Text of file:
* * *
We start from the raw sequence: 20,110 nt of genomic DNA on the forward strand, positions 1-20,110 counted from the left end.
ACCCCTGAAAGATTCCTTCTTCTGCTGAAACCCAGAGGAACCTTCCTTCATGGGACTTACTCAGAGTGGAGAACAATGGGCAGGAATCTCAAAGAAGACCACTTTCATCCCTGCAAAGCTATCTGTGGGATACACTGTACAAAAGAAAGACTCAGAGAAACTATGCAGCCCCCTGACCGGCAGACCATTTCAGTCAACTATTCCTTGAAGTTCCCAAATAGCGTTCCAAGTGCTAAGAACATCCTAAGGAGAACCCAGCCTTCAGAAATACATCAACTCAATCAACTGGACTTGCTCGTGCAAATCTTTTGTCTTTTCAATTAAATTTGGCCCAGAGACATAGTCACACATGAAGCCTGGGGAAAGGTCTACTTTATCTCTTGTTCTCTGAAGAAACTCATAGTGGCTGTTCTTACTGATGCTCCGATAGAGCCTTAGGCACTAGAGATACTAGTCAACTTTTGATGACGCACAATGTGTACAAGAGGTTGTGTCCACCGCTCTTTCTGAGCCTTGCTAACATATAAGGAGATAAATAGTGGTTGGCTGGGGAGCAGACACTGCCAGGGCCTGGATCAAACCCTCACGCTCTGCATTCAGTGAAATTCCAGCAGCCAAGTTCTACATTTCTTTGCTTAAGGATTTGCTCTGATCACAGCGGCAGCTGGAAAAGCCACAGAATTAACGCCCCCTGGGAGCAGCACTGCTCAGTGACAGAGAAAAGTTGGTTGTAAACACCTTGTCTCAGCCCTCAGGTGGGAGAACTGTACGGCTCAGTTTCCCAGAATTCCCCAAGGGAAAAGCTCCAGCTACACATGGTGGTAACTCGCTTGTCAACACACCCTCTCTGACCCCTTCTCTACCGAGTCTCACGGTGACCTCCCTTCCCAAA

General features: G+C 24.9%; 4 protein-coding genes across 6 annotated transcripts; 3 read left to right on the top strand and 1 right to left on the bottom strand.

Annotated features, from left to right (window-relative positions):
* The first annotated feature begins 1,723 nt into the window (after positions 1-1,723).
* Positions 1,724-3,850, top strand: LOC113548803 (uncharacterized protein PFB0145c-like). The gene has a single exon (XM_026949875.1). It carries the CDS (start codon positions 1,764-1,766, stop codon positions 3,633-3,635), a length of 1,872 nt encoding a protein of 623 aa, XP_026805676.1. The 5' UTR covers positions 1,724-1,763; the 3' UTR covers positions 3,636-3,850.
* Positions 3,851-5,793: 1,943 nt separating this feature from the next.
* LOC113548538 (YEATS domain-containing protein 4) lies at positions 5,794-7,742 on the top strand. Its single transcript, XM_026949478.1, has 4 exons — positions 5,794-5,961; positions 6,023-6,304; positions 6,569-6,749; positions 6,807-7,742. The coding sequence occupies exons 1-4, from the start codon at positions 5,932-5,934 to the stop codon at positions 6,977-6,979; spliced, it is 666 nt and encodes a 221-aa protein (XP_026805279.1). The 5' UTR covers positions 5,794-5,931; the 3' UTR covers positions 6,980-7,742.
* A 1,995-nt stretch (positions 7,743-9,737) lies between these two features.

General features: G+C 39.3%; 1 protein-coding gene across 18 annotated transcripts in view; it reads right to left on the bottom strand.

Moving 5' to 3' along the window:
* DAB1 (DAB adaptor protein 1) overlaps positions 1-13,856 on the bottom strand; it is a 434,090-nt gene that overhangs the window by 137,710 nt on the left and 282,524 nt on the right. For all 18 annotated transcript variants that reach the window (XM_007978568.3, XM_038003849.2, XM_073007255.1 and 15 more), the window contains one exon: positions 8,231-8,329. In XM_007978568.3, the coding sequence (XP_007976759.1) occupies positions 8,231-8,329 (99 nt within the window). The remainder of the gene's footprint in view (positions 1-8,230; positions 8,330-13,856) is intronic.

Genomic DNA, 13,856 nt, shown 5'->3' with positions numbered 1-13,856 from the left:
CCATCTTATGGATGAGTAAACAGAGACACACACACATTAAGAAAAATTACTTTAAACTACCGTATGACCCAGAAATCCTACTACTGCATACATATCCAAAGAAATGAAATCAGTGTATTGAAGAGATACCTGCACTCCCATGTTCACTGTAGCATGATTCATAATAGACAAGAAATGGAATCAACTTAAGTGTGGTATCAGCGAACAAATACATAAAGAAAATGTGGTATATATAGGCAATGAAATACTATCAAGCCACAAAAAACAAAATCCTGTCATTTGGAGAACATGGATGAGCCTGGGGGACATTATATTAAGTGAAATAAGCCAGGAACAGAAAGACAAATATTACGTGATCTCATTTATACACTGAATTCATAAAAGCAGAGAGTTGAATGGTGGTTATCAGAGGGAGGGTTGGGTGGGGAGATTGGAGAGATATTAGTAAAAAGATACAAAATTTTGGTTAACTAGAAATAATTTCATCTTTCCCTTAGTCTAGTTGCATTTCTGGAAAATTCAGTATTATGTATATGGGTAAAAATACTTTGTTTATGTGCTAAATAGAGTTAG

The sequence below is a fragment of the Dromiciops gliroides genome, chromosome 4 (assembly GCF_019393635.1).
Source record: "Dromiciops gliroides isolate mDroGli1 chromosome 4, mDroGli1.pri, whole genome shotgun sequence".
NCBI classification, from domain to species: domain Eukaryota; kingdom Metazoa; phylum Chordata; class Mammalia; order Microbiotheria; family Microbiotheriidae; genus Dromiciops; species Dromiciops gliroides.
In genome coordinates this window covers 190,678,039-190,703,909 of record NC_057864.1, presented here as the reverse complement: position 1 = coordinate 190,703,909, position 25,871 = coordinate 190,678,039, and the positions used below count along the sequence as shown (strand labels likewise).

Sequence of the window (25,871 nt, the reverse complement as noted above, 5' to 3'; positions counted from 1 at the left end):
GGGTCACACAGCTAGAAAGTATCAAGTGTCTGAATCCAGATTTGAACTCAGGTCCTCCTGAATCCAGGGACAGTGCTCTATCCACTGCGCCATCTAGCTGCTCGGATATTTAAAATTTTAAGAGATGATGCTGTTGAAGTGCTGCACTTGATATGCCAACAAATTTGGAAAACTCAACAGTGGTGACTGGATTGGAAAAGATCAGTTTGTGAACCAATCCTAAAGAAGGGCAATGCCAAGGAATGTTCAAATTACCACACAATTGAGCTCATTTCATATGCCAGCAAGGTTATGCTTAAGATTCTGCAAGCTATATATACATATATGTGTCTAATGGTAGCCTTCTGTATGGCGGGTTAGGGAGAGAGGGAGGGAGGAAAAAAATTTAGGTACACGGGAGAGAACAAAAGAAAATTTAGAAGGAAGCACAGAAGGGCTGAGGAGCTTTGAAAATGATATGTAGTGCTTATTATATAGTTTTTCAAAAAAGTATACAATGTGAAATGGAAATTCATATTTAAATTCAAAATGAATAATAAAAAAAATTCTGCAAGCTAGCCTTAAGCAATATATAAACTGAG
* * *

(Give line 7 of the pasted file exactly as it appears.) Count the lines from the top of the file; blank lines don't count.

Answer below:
* Positions 3,851-5,793: 1,943 nt separating this feature from the next.